2011年11月29日 星期二

Smartphones could have better energy efficiency

Energy | 29.11.2011

Smartphones could have better energy efficiency, Finnish researchers say

Aalto University researchers claim they've quadrupled the energy efficiency of smartphones. This could improve mobile Internet access in developing countries.

A Finnish research team says it's slashed smart phone energy use by more than 70 percent - a finding that may help people in developing countries get better Internet access.

Smartphones - mobile phones that can run applications and use the Web easily - are on the rise worldwide. Recent industry analysis from Gartner shows that 115 million smartphones were sold worldwide in the third quarter of 2011 alone.

The key behind these new energy savings is a network proxy, which better organizes the flow of data between a mobile phone and the network, explained Jukka Manner, the lead scientist for the study at Aalto University, outside of Helsinki.

The team hopes to use a combination of new software on the phone and network proxy hardware to use the phone's cellular radio in a much more energy-efficient manner.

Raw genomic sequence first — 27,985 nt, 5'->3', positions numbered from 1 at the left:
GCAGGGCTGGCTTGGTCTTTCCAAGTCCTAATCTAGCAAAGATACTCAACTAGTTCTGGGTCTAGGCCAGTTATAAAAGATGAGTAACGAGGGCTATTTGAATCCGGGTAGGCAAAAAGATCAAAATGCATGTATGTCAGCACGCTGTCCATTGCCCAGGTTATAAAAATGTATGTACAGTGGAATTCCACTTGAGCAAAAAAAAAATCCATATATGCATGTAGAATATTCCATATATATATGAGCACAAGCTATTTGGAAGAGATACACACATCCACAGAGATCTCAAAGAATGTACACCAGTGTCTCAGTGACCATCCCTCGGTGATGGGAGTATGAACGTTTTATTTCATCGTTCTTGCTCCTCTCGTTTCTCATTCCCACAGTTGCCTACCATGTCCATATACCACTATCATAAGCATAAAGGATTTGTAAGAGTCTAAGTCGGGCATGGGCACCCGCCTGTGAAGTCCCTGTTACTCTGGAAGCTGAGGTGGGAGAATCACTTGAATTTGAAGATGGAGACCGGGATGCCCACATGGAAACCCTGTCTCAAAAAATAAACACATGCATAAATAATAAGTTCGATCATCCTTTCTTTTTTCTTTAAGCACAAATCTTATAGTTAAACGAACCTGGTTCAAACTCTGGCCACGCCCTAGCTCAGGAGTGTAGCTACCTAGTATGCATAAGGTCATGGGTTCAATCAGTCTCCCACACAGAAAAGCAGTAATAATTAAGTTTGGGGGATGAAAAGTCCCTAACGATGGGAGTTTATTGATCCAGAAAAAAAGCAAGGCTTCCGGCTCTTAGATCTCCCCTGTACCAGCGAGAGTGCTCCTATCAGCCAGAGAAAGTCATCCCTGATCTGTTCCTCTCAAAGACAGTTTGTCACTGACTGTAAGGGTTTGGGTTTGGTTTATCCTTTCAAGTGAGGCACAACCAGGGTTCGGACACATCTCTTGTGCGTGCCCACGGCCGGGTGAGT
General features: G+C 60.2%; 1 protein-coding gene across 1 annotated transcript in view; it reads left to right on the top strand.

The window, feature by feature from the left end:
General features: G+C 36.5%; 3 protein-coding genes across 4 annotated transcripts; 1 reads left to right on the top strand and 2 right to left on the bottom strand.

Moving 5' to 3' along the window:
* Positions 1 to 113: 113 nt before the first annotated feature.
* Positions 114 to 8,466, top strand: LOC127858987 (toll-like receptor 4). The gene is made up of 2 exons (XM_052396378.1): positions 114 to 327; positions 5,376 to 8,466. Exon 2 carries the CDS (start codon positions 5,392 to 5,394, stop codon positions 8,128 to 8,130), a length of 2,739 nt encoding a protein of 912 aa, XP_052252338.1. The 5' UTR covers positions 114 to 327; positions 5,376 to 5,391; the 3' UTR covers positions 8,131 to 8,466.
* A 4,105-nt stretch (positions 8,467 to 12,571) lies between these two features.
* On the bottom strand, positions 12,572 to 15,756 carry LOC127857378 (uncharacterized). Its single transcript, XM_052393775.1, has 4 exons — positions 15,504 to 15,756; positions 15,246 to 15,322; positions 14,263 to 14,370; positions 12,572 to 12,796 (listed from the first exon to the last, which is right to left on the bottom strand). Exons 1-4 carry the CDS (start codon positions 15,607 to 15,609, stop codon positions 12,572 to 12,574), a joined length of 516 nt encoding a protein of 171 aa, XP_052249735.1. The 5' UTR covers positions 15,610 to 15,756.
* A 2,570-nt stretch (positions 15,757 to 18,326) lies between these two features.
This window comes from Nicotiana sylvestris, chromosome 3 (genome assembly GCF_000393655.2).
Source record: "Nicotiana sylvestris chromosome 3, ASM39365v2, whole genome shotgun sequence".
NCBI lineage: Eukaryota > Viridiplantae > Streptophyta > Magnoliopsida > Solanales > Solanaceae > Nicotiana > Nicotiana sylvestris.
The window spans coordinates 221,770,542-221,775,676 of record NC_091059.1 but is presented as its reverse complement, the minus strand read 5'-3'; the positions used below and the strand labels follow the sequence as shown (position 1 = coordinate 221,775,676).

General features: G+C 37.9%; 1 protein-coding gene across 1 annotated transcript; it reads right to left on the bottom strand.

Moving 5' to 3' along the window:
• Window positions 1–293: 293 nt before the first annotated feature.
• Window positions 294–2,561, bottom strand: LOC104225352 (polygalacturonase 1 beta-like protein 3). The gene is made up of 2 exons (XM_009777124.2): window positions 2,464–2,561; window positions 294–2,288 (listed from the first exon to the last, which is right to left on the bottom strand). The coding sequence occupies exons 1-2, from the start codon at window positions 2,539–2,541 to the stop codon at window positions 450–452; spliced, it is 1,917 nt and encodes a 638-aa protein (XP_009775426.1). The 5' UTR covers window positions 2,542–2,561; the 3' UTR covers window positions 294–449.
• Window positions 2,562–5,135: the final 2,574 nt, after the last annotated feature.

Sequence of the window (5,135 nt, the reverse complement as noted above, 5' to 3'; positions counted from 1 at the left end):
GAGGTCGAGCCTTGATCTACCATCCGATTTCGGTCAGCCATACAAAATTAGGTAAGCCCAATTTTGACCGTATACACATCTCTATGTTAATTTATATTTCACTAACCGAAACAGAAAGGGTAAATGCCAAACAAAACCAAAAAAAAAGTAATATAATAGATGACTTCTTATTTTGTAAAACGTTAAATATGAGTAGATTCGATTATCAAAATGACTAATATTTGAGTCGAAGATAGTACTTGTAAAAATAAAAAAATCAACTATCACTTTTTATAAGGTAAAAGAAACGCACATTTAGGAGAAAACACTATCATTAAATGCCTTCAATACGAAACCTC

The team presented initial findings at the Africomm Conference in Tanzania last week. Manner told Deutsche Welle that the research has been peer-reviewed, and that in-depth findings would be published early next year.

Internet for developing countries

The researchers looked at use cases in Tanzania, Uganda and Kenya, hoping to develop solutions for times when access to electricity was difficult.

mobile phoneAalto University researchers want to add another layer to existing mobile infrastructure"In Finland, it's annoying when you're to not be able to charge your phone. But in many places around the world, it's not just annoying, but impossible," Manner said.

Only about 11 percent of Africa's population has Internet access. Yet more than half of the people on the continent have mobile phones.

And according to the Finnish team's research, 90 percent Africans live in areas with mobile phone coverage.

Manner emphasized that though the team looked at cases in Africa, "the technology is not tied to any network or country," and can theoretically be implemented anywhere.

Proxy solution

A proxy is a device that gathers data requests from the phone, then sends them on to the network. Communication goes the other way as well, with the proxy receiving "answers" from the Internet to pass along to the mobile phone.

smartphones 115 million smartphones were sold worldwide in the third quarter of 2011The we content proxy involves a "client application that talks to a dedicated server," Manner said, which organizes the flow of data.